It’s been 130 days since I first interviewed Nazanin Zaghari-Ratcliffe’s husband, Richard, at a protest outside the Iranian embassy in west London; 96 days since he wrote about his wife’s nonsensical imprisonment in Tehran for The Pool; and 684 days since the British-Iranian was seized at a Tehran airport, imprisoned on “non-specific” charges, and separated from her (then) two-year-old daughter.
Today is February 15. It’s a new year. And Richard Ratcliffe is still asking when his wife and daughter will return home.
“It really felt like we’d turned a corner at Christmas,” Richard Ratcliffe tells me, as he stands outside the BBC headquarters in London waiting for yet another interview, on the cusp of yet another publicity drive demanding justice for Nazanin. On December 28, Richard believed his wife’s release was imminent. We all did. After Boris Johnson blundered his way into Nazanin’s desperate case – with clumsy words and arrogant denials of wrongdoing – the foreign secretary did what he should have done two years ago: he flew to Iran to meet with the country’s president. Nazanin, herself, hailed the moment as her “light at the end of the tunnel”. Furlough (temporary release) seemed tantalisingly in view. Hope was restored. “Then the demonstrations happened,” Richard says.
In what would transpire to be the largest public display of civil unrest on the streets since 2009’s Green Movement, anti-government discontent spread beyond Iran’s pavements in January – and unease seeped into its jails. Richard tells me that there are high levels of “fraughtness” in Evin Prison, where Nazanin resides in an all-female detention wing that houses countless political prisoners. Conditions have, Richard informs me, deteriorated since protesting began last year, affecting every aspect of life inside its walls – from phone call restrictions to, most alarmingly, reduced food rations and health-visit cancellations. “Prisoners are getting upset at that,” he says. A couple of them have even been transferred for being troublemakers, he adds. “They’re currently on hunger strike.”
Nazanin isn’t immune to her surroundings. “She’s not in solitary confinement anymore so her conditions aren’t as bad as they were but, without doubt, the consequence of the demonstrations and detentions outside Evin Prison have had an impact,” he tells me. Boris Johnson’s very public “mistake” – the one where he mistakenly stated that Nazanin had been “teaching people journalism” in Tehran – hardly helped her anxieties. “She’s definitely at her wit’s end,” Richard says. Nazanin recently reported that her legs have gone numb again, and that her left hand is in a temporary cast. When the psychiatrist saw her before Christmas he was so concerned about her mental wellbeing that he upped her antidepressants.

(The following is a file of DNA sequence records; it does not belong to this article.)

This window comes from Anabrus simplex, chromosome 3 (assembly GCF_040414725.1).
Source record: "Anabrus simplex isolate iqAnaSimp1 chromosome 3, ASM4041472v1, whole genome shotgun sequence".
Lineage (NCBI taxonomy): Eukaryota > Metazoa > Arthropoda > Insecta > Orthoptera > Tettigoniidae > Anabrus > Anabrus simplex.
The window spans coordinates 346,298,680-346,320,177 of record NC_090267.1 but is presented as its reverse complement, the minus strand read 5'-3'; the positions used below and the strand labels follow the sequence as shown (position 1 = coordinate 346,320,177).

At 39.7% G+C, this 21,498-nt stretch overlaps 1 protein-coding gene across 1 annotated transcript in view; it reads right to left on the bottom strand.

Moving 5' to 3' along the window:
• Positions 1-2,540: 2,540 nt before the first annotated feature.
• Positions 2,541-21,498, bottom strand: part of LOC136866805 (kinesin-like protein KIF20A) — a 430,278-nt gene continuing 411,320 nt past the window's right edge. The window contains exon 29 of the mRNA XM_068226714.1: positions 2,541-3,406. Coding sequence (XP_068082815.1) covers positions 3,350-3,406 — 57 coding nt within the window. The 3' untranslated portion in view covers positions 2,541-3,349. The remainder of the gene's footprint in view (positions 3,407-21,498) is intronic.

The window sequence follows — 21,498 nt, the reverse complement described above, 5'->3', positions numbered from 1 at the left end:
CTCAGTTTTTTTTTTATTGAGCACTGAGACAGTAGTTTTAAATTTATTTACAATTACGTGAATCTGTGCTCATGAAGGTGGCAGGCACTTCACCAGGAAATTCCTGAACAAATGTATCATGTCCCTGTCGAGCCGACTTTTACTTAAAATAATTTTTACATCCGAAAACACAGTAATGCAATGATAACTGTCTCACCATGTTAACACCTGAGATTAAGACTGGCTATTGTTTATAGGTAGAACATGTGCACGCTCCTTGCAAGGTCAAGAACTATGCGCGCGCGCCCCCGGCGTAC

Yesterday, Richard’s phone conversation with Nazanin confirmed her growing frustrations. “In terms of her mood she’s very up and down,” he explains. “She can be very angry on the phone sometimes – almost uncontrollable in her frustration. In terms of despair, she was probably at her worst a couple of weeks ago.”
Nazanin recently reported that her legs have gone numb again; and that her left hand is in a temporary cast. When the psychiatrist saw her before Christmas he was so concerned he upped her antidepressants
Nazanin’s latest dip coincided with her daughter, Gabriella (who remains in Iran with her grandparents), catching flu and ending up in hospital on a drip for a few days. “Normal,” Richard calmly recounts to me, “but terrifying if you’re a parent far away.”
In an official statement to the press this week, Richard stated: “I think we have passed the threshold where Nazanin’s treatment is torture.” As a result, he’s now ramping up the pressure after a six-week period of wait-and-see. “I’ve said before that I think her treatment amounts to torture,” Richard tells me. “Now, I’m asking the UN to make their judgement.” This week, he announced he had presented a submission to the UN special rapporteur on torture in order to achieve this verdict. “I’m hoping that they agree and that they follow up with both the UK and Iranian governments,” he says.
Can we talk about Boris, I ask? Did his recent visit – however forced – achieve anything for Nazanin and Gabriella? “I think it was good that he went,” Richard benevolently replies. “There was always a risk that her being so high profile would cause a backlash but it was important for us that the UK government stood up for her so I’m really glad he went.” Richard pauses before he reveals the unavoidable bottom line: “It hasn’t unlocked anything, she’s still behind closed doors.”
As the months have rolled on, it has become increasingly obvious that Nazanin’s case isn’t really about Nazanin at all: she’s simply a bargaining chip in a political battle Richard has continually stated has nothing to do with his family. “Without doubt, political instability in both countries and tense relations between Iran and the UK are part of what’s keeping her there,” Richard says. Put simply: “It shouldn’t be this complicated.”
With talk of UN torture submissions and judiciary hearings, my thoughts turn to Richard; steadfast, despite the destabilising currents that threaten to pull him under – and throw him off course. “It’s been a rollercoaster,” he says. The waiting is hard. “There’s always a danger with a campaign that you think you’re helping when, actually, you’re making it worse.” What keeps him going? Being consistent for Nazanin, thousands of miles away from home.
“Fundamentally, this is a mum who’s done nothing,” Richard tells me. “And whether you want to release her on the fact that she’s done nothing, or whether you want to release her on humanitarian grounds, both are pretty compelling.”
His next question begs repeating. “So, why on earth is she still in prison?”